PDN: What kinds of changes to the industry had the biggest impact on your work as an agent?

JR: Before I answer, I should say that the governing principles remain the same. It’s a timeless dynamic, going door-to-door flogging stuff. There’s all sorts of nuance, but it only takes one bout of sitting in an advertising agency’s reception area surrounded by portfolios—waiting for the assistant art buyer to totter out and escort you to a conference room—to allay any doubt that there’s something fundamentally Willy Loman about the whole gig. That hasn’t changed. Nor has the fact that we need them more than they need us.

There were times I’d take some conference call, having stepped away from the dinner table at home; I’d be pacing about on the porch, gesticulating like a spastic cranefly, snorting, laughing too loud, spouting platitudes about “authenticity” and “shooting from the inside out.” Then I’d come back in and there’d be [my family] Juliette, Winnie and Dusty staring at me with half eaten meals and that collective “who the fuck are you?” look. Like the girls had just watched their dad dance on a bar in a Speedo for nachos.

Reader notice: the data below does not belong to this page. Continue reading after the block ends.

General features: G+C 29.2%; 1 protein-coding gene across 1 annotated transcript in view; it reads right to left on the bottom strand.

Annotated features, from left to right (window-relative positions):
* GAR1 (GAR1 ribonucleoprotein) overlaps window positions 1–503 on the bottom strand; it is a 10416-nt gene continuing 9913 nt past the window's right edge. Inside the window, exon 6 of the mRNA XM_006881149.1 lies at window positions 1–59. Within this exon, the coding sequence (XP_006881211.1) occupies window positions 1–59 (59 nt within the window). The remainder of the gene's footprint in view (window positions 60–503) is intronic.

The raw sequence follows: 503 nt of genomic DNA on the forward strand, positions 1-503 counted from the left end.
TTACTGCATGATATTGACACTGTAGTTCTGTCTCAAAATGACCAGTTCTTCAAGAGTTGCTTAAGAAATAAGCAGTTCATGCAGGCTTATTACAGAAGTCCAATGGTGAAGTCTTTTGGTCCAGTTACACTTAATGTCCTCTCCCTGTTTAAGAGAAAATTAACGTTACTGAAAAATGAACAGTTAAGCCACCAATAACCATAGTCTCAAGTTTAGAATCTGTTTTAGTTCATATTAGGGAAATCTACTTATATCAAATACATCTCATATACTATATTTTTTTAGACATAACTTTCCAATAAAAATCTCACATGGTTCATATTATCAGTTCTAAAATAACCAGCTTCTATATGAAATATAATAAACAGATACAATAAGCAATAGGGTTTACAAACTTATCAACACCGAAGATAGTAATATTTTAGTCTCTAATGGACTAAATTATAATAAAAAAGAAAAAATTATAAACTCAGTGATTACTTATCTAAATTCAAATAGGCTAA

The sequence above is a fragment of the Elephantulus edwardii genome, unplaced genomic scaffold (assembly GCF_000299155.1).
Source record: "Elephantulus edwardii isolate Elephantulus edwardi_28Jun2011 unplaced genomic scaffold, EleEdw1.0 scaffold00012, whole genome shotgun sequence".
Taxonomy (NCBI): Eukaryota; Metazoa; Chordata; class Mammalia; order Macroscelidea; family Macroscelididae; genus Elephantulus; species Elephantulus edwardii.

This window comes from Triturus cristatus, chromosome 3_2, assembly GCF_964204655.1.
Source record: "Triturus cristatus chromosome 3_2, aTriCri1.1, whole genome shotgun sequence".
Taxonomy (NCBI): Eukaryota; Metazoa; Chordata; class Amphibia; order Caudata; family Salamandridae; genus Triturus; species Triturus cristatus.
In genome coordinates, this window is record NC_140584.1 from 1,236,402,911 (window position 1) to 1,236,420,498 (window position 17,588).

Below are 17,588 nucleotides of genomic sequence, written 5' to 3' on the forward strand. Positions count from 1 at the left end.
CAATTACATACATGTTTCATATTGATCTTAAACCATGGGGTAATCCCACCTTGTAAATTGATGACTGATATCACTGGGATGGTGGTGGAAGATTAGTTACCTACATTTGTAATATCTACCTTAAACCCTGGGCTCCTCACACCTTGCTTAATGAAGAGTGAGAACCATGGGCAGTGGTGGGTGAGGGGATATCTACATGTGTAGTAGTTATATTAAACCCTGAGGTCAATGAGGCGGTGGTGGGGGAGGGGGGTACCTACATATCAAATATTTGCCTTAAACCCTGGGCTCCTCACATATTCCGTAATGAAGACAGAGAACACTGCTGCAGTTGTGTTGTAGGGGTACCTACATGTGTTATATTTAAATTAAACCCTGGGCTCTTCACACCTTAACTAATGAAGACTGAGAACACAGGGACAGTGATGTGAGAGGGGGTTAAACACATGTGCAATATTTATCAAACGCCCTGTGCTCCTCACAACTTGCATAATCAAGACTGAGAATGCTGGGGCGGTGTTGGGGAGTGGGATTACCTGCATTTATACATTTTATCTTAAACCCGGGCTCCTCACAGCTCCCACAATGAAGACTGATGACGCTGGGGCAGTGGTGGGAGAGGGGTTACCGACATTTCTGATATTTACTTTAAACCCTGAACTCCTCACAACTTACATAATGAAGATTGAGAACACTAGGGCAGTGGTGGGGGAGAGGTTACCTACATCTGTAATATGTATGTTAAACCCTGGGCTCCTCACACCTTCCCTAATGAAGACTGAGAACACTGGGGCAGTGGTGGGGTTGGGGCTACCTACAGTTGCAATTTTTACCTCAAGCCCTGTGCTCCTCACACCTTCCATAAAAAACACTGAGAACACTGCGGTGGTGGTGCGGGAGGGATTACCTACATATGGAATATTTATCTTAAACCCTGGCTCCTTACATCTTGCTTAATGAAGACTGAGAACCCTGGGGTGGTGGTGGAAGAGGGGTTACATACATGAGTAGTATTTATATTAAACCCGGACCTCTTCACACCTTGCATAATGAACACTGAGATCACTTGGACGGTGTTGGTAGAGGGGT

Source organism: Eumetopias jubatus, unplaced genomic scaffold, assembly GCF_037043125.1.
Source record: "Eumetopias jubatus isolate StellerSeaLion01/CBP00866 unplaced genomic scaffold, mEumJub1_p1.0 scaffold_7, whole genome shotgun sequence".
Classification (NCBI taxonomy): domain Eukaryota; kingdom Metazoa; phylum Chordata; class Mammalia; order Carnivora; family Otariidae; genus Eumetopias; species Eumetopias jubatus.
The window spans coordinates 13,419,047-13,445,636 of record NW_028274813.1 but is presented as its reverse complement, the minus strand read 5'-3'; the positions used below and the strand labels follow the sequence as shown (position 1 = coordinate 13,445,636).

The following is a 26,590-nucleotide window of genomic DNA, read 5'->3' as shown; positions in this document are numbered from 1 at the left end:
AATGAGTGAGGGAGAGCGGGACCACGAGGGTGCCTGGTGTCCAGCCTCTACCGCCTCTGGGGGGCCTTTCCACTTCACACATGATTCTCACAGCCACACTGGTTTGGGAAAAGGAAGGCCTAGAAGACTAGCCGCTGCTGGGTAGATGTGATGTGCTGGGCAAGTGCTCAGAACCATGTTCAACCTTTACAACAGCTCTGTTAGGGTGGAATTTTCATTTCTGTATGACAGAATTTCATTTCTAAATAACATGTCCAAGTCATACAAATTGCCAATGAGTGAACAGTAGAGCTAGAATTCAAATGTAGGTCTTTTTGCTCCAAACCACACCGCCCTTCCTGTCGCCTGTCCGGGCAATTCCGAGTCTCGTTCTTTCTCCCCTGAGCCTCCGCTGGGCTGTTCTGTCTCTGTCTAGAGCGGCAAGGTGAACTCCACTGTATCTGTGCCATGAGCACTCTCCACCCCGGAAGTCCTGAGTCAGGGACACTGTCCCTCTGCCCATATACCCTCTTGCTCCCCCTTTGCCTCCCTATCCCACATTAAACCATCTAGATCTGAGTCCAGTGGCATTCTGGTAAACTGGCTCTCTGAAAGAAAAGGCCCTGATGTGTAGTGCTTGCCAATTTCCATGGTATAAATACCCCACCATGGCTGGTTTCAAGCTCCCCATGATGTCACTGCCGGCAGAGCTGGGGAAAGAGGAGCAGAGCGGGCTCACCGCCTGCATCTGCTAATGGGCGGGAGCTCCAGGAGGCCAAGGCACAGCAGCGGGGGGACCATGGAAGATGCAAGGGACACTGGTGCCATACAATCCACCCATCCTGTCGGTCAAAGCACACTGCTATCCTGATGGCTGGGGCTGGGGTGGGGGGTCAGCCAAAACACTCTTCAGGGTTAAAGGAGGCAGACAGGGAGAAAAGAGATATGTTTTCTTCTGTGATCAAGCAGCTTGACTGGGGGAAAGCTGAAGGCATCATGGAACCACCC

Digital changed the landscape. Before the pixel, craft was still an elemental component of the narrative. A process that involved trusting strips of cellulose in a mysterious dark box was replaced by instant, impeccable rendering, in situ on vast monitors. The photographer’s role as sorcerer and custodian of the vision was diminished: The question “have we got it?” became redundant. Now it was the photographer asking the art director asking the client. Which is a big deal. Because the previous dialectic was that you engaged people who brought something to the party you couldn’t provide yourself. Like Magi, the “creatives” brought creativity; photographers, vision. By abdicating those responsibilities to the guy who’s paying, you’re undergoing a sort of self-inflicted castration. A culture of fear and sycophancy develops. Self-worth diminishes, because nobody really likes being a eunuch, even a well-paid one. There’s less currency in having a viewpoint. The answer to the question “What have you got to say?” drifts towards “What do you want me to say?” There’s reward in being generic, keeping one’s vision in one’s pocket. Trouble is, when your vision has spent too long in your pocket, sometimes you reach for it and it’s not there any more. Something Pavlovian sets in: the bell rings when it’s kibble-time and you drool on cue. Suddenly many jobs can be done by many people, photographers become more interchangeable, the question of “Why him over her?” shifts to ancillary aspects of the process; personality, speed, stamina, flexibility. And there’s profit in mutability; being able to gather several photographers under a single umbrella with a shared mandate makes you more flexible and attractive. But the corrosive byproduct is that the unique sniper’s eye of a Greg Miller, Chris Buck, James Smolka, Sian Kennedy becomes not only less relevant, but actually an obstacle. In shifting ground to garner a larger share of the mainstream, you risk losing identity, licking the hand that feeds you.